December 3, 2003
THE MECHANICS AND IMMEDIATE IMPLICATIONS OF THE DECEMBER 21 CUT-OFF
IN THE TEMPORARY EXTENDED UNEMPLOYMENT COMPENSATION PROGRAM
by Isaac Shapiro
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This memorandum briefly explains the phase-out structure of the Temporary Extended Unemployment Compensation (TEUC) program and its immediate implications for the long-term unemployed and Congress’ schedule. The TEUC program was enacted in March 2002 to provide additional weeks of federally-funded unemployment benefits to those who have received all of their regular, state-funded benefits but still have not found a job. The program has been extended twice since then, with the most recent extension now about to end. As the table on the next page indicates, under current law:
- In all states but one, individuals exhausting their regular benefits prior to December 21 will continue to be eligible for TEUC benefits. For example, an individual who has received four weeks of TEUC benefits prior to December 21 would be able to receive nine more weeks of benefits.
- No individuals, however, who exhaust their regular benefits from December 21 onwards will be eligible for TEUC benefits. So, unless these individuals live in one of the small handful of states that qualify for the federal-state extended benefits program or that have a state additional benefits program, they will be receiving neither a paycheck nor an unemployment check.
A large number of jobless workers will be affected by this cut-off. Between 80,000 and 90,000 jobless workers will be exhausting their regular benefits every week. By the end of January, roughly one-half million people will have exhausted their regular benefits but will not have received any TEUC aid.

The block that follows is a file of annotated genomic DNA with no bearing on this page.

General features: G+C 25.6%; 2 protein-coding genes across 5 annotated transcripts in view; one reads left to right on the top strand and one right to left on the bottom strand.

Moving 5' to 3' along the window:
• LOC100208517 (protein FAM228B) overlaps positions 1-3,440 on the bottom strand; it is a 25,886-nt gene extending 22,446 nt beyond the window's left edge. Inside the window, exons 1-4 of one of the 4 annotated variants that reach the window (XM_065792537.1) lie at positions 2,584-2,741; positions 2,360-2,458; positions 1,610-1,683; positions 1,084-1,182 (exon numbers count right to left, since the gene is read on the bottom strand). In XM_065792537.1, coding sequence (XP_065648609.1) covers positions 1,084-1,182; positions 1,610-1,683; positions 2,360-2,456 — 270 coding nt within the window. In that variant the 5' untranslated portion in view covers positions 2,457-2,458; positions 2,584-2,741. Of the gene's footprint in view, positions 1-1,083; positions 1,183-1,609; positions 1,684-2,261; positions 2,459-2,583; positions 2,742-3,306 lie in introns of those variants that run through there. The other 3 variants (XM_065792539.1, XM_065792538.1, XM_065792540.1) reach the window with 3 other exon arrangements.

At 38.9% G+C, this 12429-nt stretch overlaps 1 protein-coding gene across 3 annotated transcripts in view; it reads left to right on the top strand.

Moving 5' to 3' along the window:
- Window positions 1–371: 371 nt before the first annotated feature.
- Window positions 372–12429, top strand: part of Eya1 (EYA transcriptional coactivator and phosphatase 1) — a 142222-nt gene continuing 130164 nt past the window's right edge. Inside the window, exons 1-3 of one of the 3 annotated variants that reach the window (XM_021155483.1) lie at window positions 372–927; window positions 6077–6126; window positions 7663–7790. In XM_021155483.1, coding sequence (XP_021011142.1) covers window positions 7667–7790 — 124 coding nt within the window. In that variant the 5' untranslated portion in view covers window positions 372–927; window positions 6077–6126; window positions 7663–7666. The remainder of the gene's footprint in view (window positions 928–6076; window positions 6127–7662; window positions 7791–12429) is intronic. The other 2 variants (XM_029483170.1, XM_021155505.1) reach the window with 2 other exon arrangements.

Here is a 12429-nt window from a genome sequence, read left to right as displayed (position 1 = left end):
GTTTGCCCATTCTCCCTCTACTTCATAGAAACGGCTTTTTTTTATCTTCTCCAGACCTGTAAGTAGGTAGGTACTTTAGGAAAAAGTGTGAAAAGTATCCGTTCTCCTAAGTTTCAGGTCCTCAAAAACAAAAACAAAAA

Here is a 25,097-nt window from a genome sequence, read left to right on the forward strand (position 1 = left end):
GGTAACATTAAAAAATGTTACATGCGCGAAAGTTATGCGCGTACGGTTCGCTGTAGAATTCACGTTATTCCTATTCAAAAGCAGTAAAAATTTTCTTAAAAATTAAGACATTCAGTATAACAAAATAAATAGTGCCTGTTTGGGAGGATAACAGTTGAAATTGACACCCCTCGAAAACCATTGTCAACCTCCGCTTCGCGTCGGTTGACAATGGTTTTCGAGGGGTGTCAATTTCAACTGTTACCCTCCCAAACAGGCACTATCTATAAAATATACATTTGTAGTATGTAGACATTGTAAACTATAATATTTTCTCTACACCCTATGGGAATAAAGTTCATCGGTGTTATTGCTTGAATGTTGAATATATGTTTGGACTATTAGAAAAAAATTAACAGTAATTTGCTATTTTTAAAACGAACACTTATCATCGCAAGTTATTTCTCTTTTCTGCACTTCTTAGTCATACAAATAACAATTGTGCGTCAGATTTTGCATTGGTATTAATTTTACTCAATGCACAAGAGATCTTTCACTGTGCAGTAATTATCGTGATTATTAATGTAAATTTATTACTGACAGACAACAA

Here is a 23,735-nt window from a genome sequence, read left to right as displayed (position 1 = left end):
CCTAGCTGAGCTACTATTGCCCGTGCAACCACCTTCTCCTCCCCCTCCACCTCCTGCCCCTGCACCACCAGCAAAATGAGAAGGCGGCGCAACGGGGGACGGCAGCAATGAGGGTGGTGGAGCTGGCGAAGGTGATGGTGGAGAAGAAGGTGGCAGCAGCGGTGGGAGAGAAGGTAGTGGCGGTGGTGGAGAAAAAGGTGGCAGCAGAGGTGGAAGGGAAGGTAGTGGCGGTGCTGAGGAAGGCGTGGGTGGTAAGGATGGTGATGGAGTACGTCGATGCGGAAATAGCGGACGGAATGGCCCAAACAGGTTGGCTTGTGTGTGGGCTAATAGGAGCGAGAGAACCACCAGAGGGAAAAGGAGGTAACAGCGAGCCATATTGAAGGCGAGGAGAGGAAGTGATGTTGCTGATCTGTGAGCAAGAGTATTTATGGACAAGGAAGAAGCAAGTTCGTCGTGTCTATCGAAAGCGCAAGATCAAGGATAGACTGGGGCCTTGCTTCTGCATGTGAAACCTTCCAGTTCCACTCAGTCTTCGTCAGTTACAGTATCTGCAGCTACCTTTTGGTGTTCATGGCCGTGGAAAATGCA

The House of Representatives and the Senate are scheduled to be in session during the second week of December. If, at that time, Congress acts to extend the program, and the President signs the legislation into law, then no jobless workers would be harmed.
If Congress does not act then, it is not scheduled to return until January 20. Even if legislation were passed and signed into law that day, hundreds of thousands of jobless workers would be affected by the delay. (The damage would be greater than occurred when a somewhat similar situation unfolded a year ago. Last December, Congress failed to extend TEUC before it expired. However, it returned earlier in January and a law was enacted on January 8 extending the program.)
Sequence of Events if the TEUC Program Is Allowed to Expire
December 8, 2003
House in session.
December 9, 2003
Senate in session.
December 20, 2003
Last day an unemployed worker can exhaust regular unemployment benefits and still qualify for TEUC benefits.
December 21, 2003
Unemployed workers who exhaust their regular benefits from this day forward no longer qualify for TEUC.
January 20, 2004
January 31, 2004
Roughly 500,000 jobless workers will have exhausted their regular benefits but not qualified for TEUC aid.
 There is a marginally different cut-off date — December 22 — in
. New York